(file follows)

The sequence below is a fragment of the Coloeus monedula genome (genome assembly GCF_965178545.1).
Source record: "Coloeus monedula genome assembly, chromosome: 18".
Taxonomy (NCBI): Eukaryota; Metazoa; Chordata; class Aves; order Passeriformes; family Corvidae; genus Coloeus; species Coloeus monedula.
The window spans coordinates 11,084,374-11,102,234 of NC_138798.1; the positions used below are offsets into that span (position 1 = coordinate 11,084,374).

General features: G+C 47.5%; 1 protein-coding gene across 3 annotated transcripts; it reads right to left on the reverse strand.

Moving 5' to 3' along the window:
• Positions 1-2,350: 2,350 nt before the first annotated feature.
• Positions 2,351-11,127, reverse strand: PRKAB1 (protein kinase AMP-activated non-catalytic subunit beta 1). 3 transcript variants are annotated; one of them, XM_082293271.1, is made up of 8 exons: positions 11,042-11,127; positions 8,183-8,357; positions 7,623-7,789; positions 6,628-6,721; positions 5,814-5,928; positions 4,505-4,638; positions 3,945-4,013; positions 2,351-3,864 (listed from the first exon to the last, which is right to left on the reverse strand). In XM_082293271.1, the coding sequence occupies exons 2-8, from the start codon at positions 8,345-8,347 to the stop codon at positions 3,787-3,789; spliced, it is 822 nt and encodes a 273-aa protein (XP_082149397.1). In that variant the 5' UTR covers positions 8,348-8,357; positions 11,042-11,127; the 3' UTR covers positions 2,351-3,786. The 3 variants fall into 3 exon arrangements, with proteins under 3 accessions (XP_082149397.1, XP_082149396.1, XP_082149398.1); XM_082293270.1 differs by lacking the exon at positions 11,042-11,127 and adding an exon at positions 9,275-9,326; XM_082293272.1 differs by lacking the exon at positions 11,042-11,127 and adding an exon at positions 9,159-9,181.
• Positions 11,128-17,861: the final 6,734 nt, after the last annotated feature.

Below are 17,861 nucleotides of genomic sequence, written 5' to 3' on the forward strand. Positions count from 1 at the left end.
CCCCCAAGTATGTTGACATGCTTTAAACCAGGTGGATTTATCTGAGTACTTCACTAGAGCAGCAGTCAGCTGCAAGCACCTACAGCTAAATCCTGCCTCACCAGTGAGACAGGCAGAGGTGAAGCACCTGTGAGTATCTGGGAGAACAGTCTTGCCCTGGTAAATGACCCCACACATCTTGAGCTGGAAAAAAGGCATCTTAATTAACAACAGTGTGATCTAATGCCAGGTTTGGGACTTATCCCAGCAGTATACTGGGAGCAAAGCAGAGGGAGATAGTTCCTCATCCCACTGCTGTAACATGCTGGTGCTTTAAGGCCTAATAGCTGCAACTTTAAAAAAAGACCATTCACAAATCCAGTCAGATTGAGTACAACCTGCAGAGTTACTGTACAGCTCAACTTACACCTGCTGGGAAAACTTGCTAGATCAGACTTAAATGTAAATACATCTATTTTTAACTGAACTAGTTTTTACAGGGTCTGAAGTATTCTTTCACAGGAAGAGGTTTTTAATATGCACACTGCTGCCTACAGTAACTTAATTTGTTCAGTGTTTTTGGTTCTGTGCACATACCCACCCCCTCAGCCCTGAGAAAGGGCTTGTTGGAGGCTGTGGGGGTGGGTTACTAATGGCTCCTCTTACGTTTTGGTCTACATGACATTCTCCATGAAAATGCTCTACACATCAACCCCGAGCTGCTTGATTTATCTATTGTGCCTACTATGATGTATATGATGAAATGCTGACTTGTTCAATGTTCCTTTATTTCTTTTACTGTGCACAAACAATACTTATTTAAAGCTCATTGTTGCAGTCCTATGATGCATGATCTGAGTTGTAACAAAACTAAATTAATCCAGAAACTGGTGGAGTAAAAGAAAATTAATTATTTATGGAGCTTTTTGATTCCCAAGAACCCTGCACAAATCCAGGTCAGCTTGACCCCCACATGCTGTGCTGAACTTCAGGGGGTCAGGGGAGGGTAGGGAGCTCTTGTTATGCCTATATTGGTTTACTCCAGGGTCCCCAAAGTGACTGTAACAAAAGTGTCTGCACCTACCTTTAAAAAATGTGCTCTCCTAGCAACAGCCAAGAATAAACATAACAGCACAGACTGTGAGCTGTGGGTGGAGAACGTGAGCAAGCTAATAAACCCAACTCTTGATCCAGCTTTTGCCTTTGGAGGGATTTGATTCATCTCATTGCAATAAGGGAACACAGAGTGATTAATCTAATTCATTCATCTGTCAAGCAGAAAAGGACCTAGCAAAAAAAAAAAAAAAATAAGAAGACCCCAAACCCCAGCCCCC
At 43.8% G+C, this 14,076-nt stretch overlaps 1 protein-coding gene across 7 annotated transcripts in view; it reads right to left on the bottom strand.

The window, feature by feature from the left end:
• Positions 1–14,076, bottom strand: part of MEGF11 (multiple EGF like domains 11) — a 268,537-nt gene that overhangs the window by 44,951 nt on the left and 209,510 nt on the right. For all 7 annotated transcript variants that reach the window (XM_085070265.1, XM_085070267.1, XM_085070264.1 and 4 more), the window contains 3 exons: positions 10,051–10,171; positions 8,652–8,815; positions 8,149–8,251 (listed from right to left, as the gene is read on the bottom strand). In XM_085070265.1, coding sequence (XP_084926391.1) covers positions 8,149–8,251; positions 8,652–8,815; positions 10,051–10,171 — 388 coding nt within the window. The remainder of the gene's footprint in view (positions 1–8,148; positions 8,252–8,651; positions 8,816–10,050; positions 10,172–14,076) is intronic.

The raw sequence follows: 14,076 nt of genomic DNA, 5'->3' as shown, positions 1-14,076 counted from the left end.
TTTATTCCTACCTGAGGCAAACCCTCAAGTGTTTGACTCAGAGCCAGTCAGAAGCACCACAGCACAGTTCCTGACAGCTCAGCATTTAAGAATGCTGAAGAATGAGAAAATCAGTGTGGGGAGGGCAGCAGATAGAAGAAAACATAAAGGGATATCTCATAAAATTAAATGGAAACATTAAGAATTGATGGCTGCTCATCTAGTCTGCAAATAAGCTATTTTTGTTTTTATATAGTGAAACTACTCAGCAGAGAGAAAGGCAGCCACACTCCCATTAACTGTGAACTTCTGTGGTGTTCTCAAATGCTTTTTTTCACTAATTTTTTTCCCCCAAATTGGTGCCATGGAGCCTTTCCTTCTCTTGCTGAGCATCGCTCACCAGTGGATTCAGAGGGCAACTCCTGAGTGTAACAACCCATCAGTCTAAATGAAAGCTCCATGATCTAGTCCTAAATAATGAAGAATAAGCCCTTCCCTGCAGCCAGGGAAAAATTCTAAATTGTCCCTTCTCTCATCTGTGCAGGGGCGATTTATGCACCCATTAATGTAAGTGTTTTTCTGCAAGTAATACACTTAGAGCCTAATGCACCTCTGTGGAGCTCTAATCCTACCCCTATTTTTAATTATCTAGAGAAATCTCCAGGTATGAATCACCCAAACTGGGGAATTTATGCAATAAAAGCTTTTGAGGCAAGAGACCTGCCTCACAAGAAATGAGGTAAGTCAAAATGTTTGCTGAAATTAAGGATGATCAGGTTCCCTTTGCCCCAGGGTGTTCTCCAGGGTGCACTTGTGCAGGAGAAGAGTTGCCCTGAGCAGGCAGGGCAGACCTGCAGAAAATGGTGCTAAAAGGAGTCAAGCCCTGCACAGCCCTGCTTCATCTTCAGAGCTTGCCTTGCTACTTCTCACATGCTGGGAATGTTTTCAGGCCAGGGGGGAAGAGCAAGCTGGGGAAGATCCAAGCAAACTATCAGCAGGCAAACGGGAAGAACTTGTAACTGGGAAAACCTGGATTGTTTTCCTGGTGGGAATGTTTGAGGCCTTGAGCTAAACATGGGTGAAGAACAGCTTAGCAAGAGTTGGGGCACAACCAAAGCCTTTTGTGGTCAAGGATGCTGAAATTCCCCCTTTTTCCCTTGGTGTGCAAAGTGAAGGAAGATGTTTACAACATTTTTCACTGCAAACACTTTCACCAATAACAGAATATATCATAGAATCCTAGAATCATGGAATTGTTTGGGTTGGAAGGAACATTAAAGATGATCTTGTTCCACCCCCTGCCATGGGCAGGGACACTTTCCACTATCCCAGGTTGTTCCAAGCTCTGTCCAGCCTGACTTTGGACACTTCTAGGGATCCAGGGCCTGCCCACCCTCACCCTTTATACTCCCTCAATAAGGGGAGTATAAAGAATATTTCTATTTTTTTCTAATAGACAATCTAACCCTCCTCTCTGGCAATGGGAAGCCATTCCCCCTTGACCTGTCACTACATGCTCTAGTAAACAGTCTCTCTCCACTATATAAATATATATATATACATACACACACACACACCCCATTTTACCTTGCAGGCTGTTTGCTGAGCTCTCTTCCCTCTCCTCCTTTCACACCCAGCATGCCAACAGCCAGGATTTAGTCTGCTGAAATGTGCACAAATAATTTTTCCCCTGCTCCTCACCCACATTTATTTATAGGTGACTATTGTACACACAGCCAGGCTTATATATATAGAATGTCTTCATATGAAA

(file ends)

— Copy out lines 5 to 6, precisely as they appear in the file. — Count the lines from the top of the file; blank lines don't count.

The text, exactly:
General features: G+C 47.5%; 1 protein-coding gene across 3 annotated transcripts; it reads right to left on the reverse strand.

Moving 5' to 3' along the window: